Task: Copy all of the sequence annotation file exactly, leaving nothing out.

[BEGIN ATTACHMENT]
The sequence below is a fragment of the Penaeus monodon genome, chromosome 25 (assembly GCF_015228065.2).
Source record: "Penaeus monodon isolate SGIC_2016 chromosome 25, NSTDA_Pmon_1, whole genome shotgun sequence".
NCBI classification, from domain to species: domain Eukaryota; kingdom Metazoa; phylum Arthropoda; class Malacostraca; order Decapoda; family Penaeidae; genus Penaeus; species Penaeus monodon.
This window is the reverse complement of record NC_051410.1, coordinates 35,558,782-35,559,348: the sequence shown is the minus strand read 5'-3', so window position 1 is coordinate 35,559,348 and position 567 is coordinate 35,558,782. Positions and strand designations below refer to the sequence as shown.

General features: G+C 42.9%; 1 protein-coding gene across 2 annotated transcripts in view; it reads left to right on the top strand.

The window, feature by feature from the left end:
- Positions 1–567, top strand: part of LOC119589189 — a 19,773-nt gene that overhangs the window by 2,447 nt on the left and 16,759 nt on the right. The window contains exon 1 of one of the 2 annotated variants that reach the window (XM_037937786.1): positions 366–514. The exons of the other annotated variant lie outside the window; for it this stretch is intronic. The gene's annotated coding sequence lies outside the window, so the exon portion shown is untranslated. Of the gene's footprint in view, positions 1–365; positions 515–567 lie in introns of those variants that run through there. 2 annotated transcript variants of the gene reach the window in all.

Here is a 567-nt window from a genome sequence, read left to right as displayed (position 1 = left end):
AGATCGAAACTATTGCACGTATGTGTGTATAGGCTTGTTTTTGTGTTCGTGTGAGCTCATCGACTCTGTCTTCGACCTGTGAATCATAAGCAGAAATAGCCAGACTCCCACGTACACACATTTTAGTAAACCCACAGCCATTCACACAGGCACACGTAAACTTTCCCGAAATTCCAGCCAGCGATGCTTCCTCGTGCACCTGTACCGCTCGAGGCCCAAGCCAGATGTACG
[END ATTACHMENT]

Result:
The sequence below is a fragment of the Penaeus monodon genome, chromosome 25 (assembly GCF_015228065.2).
Source record: "Penaeus monodon isolate SGIC_2016 chromosome 25, NSTDA_Pmon_1, whole genome shotgun sequence".
NCBI classification, from domain to species: domain Eukaryota; kingdom Metazoa; phylum Arthropoda; class Malacostraca; order Decapoda; family Penaeidae; genus Penaeus; species Penaeus monodon.
This window is the reverse complement of record NC_051410.1, coordinates 35,558,782-35,559,348: the sequence shown is the minus strand read 5'-3', so window position 1 is coordinate 35,559,348 and position 567 is coordinate 35,558,782. Positions and strand designations below refer to the sequence as shown.

General features: G+C 42.9%; 1 protein-coding gene across 2 annotated transcripts in view; it reads left to right on the top strand.

The window, feature by feature from the left end:
- Positions 1–567, top strand: part of LOC119589189 — a 19,773-nt gene that overhangs the window by 2,447 nt on the left and 16,759 nt on the right. The window contains exon 1 of one of the 2 annotated variants that reach the window (XM_037937786.1): positions 366–514. The exons of the other annotated variant lie outside the window; for it this stretch is intronic. The gene's annotated coding sequence lies outside the window, so the exon portion shown is untranslated. Of the gene's footprint in view, positions 1–365; positions 515–567 lie in introns of those variants that run through there. 2 annotated transcript variants of the gene reach the window in all.

Here is a 567-nt window from a genome sequence, read left to right as displayed (position 1 = left end):
AGATCGAAACTATTGCACGTATGTGTGTATAGGCTTGTTTTTGTGTTCGTGTGAGCTCATCGACTCTGTCTTCGACCTGTGAATCATAAGCAGAAATAGCCAGACTCCCACGTACACACATTTTAGTAAACCCACAGCCATTCACACAGGCACACGTAAACTTTCCCGAAATTCCAGCCAGCGATGCTTCCTCGTGCACCTGTACCGCTCGAGGCCCAAGCCAGATGTACG